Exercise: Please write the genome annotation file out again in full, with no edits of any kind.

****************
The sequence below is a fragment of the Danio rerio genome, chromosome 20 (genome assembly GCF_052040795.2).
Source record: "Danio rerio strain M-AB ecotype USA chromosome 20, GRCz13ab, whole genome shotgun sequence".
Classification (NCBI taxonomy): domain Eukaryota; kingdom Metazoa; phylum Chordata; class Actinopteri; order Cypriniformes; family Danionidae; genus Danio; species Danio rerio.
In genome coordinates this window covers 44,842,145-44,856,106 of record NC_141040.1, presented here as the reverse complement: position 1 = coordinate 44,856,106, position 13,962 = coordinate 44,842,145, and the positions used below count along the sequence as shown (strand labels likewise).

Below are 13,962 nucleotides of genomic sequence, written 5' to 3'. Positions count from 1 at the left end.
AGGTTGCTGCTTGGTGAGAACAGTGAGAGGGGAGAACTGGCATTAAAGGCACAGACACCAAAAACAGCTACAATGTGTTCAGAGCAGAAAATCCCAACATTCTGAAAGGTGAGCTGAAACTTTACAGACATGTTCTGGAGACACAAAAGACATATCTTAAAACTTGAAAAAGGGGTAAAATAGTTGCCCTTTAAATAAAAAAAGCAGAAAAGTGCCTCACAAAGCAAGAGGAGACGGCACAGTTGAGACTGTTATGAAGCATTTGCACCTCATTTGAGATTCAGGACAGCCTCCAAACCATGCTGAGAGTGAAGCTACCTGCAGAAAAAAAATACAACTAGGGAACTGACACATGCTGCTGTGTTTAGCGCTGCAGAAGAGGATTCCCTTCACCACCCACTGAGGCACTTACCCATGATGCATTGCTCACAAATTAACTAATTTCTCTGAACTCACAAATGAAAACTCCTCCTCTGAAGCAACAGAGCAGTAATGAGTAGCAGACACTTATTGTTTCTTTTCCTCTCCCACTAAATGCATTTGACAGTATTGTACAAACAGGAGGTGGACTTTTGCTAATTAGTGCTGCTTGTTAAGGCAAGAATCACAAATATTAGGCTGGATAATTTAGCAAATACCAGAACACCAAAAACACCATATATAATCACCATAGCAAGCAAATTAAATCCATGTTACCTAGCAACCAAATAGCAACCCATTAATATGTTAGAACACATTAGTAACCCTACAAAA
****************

The sequence below is a fragment of the Danio rerio genome, chromosome 20 (genome assembly GCF_052040795.2).
Source record: "Danio rerio strain M-AB ecotype USA chromosome 20, GRCz13ab, whole genome shotgun sequence".
Classification (NCBI taxonomy): domain Eukaryota; kingdom Metazoa; phylum Chordata; class Actinopteri; order Cypriniformes; family Danionidae; genus Danio; species Danio rerio.
In genome coordinates this window covers 44,842,145-44,856,106 of record NC_141040.1, presented here as the reverse complement: position 1 = coordinate 44,856,106, position 13,962 = coordinate 44,842,145, and the positions used below count along the sequence as shown (strand labels likewise).

Below are 13,962 nucleotides of genomic sequence, written 5' to 3'. Positions count from 1 at the left end.
AGGTTGCTGCTTGGTGAGAACAGTGAGAGGGGAGAACTGGCATTAAAGGCACAGACACCAAAAACAGCTACAATGTGTTCAGAGCAGAAAATCCCAACATTCTGAAAGGTGAGCTGAAACTTTACAGACATGTTCTGGAGACACAAAAGACATATCTTAAAACTTGAAAAAGGGGTAAAATAGTTGCCCTTTAAATAAAAAAAGCAGAAAAGTGCCTCACAAAGCAAGAGGAGACGGCACAGTTGAGACTGTTATGAAGCATTTGCACCTCATTTGAGATTCAGGACAGCCTCCAAACCATGCTGAGAGTGAAGCTACCTGCAGAAAAAAAATACAACTAGGGAACTGACACATGCTGCTGTGTTTAGCGCTGCAGAAGAGGATTCCCTTCACCACCCACTGAGGCACTTACCCATGATGCATTGCTCACAAATTAACTAATTTCTCTGAACTCACAAATGAAAACTCCTCCTCTGAAGCAACAGAGCAGTAATGAGTAGCAGACACTTATTGTTTCTTTTCCTCTCCCACTAAATGCATTTGACAGTATTGTACAAACAGGAGGTGGACTTTTGCTAATTAGTGCTGCTTGTTAAGGCAAGAATCACAAATATTAGGCTGGATAATTTAGCAAATACCAGAACACCAAAAACACCATATATAATCACCATAGCAAGCAAATTAAATCCATGTTACCTAGCAACCAAATAGCAACCCATTAATATGTTAGAACACATTAGTAACCCTACAAAA